Wearing Apple Watch
You've been there before.
Dinner. A restaurant. Friends.
For every person that sits at the table, there's one smartphone face down next to their plate. At opportune lulls in conversation (you know them), people look down and flip those babies over to "see what's happening." This whole process takes some time and then the conversation resumes. Rinse, repeat.
Smartphones are good at keeping us notified, but their depth can be distracting. So what if we replaced checking the phone's lock screen with a quick and simple glance at our wrists? Is it possible that changing how we approach notifications could improve our lives?
One month of Apple Watch
Last month, before I went to the United States for a week, I priced myself an Apple Watch. While the general tone (including my own) in the office had been negative toward the watch, I was naturally drawn to it in the same way I was drawn to Ubuntu Phone – curiosity. When possible, I prefer to make observations personally instead of borrowing from others, and being a mobile engineer specialized in iOS development is plenty of justification to make the purchase. The watch was not available in Denmark at the time, and I had given up on the idea when I found out it was also currently unavailable in Apple Stores. I flew to the United States.
Halfway through my stay, fate intervened, and I got an email happily notifying me the watch was available in Apple Stores. The next day, I drove into the city to make the purchase.
After briefly shopping through the models I could actually afford, I settled on a 42mm Space Grey Apple Watch Sport. After 7% sales tax, the price came to $426.93 (≈ 2902 DKK). While it seems like a lot of money (and it is), getting an Apple Watch in Denmark would have cost much more as it is currently only available secondhand at inflated prices reaching almost double this amount.
I got in my car and started unboxing and setting up the watch. I wasn't going directly home, and I wanted to get the experiment moving before I met a friend for coffee. After a brief setup process that went off without any problems, I suddenly had an expensive gadget that I had no idea what to do with. I was missing that "life-changing feeling" one gets after unboxing a brand new camera, phone, or other gadget. There was no way to immediately and actively use it beyond customizing a few settings and the watch face. It just sat on my wrist and told me the time and temperature.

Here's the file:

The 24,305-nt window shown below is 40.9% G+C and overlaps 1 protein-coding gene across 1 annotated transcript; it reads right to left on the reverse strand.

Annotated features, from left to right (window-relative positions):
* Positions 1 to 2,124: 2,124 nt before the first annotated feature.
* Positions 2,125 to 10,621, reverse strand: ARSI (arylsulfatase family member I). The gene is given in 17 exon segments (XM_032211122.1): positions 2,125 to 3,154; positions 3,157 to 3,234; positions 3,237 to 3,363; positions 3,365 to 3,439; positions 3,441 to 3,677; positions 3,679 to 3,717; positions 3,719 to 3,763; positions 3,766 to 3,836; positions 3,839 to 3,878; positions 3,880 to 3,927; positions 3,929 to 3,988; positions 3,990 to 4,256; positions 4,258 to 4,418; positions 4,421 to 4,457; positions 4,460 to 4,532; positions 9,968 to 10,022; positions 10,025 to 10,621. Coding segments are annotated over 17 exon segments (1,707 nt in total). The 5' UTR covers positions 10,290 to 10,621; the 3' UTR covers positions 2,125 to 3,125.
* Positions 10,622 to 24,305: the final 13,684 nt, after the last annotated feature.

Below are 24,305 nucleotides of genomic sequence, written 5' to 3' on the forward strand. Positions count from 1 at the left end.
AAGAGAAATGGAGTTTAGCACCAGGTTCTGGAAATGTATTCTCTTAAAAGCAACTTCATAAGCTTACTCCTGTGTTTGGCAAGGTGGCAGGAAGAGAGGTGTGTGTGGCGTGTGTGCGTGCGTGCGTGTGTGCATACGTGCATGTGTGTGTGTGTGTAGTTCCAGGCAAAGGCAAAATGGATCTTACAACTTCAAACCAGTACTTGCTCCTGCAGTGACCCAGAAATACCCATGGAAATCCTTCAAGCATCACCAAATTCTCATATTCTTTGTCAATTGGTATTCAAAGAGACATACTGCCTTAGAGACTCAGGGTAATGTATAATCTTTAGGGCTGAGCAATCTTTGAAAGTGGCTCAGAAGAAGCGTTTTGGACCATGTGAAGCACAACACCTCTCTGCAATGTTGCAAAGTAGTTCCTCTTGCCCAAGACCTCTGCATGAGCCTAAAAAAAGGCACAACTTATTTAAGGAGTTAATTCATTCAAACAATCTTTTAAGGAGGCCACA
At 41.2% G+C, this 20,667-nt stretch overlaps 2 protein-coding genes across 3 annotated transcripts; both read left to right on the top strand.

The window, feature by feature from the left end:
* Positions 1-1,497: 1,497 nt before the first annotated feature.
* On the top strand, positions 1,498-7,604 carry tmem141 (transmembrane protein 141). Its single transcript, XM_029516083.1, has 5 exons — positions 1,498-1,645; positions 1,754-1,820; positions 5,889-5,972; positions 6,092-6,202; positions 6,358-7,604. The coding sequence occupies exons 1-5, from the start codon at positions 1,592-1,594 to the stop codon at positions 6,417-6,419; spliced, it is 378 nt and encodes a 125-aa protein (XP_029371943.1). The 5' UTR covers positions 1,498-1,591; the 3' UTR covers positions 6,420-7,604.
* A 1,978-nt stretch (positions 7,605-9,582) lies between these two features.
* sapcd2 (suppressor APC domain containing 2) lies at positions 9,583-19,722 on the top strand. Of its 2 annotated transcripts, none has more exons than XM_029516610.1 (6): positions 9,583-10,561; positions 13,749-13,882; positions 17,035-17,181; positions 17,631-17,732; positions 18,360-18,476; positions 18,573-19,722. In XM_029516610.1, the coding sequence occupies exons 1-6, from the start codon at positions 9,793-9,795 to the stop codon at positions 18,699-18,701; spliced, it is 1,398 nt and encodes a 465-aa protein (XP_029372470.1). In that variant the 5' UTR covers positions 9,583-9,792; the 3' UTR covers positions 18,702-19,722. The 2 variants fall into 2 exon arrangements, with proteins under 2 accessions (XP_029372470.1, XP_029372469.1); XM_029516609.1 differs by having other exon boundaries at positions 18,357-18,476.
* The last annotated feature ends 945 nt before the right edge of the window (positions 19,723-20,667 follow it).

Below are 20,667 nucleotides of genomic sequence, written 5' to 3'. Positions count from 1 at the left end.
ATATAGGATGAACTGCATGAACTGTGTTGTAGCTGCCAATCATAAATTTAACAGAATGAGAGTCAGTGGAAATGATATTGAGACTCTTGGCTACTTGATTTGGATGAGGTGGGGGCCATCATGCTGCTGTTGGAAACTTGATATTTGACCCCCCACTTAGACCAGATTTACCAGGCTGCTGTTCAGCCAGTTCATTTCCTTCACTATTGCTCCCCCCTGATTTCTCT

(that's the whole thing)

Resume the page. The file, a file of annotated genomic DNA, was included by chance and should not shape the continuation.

It was, indeed, a watch.
"That guy who bought an Apple Watch"
My girlfriend, still in Denmark, soon received the news via a Siri-dictated text. "You're that guy who bought an Apple Watch," she condescended. I laughed it off with the idea to test it out anyway. She, of course, did not have to wait in line while others bought watches for twice what I paid. I resolved to wear it and use it regularly without actively revealing its presence to even my most tech-savvy friends.
I went the rest of the week with no one noticing its presence on my wrist unless I was actively faffing around on it. Like a normal watch, checking the Apple Watch is roughly the same wrist motion despite the need to actually move your wrist to illuminate it. Each day, I whittled away at the notifications the watch would deliver to me until I had reduced them to only the most relevant or particularly interesting ones.